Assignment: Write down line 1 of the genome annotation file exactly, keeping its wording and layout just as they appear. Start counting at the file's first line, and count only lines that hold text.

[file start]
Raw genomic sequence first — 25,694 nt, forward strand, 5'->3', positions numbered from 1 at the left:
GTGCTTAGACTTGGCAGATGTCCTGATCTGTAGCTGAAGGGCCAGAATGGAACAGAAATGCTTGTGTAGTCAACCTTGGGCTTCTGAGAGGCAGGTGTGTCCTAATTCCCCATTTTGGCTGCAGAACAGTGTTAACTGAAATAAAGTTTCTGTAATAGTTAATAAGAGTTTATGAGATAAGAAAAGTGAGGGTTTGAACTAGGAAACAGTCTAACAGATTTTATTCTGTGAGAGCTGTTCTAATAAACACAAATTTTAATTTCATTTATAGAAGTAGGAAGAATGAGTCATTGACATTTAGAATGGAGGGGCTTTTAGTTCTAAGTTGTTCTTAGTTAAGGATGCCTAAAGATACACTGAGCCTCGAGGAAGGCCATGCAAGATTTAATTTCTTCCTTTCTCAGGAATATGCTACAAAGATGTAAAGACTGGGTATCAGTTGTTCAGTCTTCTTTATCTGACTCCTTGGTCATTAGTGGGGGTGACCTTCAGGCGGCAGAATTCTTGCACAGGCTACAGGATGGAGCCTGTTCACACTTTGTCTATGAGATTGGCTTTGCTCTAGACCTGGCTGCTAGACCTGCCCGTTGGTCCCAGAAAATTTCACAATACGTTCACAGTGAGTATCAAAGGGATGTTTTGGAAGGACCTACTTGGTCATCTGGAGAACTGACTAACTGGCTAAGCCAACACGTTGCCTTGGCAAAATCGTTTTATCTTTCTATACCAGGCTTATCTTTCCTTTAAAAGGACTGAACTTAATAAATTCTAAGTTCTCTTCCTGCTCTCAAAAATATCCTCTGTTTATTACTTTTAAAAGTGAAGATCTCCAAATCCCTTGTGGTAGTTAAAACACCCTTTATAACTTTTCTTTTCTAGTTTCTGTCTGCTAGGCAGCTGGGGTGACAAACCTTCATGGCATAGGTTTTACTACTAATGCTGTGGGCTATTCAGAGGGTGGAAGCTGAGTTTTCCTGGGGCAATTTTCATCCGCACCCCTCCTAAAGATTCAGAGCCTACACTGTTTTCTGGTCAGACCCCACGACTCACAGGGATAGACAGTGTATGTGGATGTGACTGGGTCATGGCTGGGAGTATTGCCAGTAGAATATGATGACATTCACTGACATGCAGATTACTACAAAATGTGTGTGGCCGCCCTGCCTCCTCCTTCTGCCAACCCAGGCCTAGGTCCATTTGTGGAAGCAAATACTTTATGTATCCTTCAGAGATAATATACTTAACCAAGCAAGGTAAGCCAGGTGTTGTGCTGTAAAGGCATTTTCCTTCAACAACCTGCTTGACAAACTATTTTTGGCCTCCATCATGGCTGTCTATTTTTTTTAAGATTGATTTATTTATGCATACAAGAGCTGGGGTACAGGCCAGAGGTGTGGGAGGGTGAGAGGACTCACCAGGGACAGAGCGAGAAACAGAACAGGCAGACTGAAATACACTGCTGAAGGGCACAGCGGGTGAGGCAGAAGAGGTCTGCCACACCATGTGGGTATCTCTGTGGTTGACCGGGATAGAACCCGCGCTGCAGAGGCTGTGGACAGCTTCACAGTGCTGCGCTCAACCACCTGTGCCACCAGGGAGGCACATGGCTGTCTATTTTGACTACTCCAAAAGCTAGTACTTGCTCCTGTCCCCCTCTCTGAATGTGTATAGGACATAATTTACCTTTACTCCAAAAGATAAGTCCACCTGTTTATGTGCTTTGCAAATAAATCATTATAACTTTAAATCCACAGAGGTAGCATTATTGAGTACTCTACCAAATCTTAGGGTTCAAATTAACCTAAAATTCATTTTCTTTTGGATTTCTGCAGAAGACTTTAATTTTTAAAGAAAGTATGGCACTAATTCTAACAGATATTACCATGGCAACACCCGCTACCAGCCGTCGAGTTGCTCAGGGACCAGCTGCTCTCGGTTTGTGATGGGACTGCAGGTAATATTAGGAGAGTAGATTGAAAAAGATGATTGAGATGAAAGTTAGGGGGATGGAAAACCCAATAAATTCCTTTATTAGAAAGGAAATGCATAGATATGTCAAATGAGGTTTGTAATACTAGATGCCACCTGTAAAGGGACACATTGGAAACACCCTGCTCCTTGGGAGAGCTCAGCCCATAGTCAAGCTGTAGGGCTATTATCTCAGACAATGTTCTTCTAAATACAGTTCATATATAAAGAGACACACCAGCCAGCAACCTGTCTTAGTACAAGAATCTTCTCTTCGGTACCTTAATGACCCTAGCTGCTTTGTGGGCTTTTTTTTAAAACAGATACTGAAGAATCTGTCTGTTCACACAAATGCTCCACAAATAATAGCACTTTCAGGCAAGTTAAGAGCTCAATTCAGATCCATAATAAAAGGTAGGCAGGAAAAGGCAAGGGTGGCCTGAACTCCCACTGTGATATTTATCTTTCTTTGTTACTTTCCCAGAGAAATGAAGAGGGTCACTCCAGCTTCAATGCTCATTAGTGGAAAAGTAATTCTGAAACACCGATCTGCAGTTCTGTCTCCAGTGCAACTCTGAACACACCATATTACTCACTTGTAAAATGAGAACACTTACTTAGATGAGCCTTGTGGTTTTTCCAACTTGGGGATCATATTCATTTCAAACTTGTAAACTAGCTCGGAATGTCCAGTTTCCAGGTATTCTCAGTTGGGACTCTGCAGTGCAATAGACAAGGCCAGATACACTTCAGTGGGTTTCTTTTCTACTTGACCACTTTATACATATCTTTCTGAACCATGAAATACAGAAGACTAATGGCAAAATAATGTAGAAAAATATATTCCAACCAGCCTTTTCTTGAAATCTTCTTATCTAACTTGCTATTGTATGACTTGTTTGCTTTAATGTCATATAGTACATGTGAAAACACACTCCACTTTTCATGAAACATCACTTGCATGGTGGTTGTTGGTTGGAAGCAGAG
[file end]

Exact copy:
Raw genomic sequence first — 25,694 nt, forward strand, 5'->3', positions numbered from 1 at the left: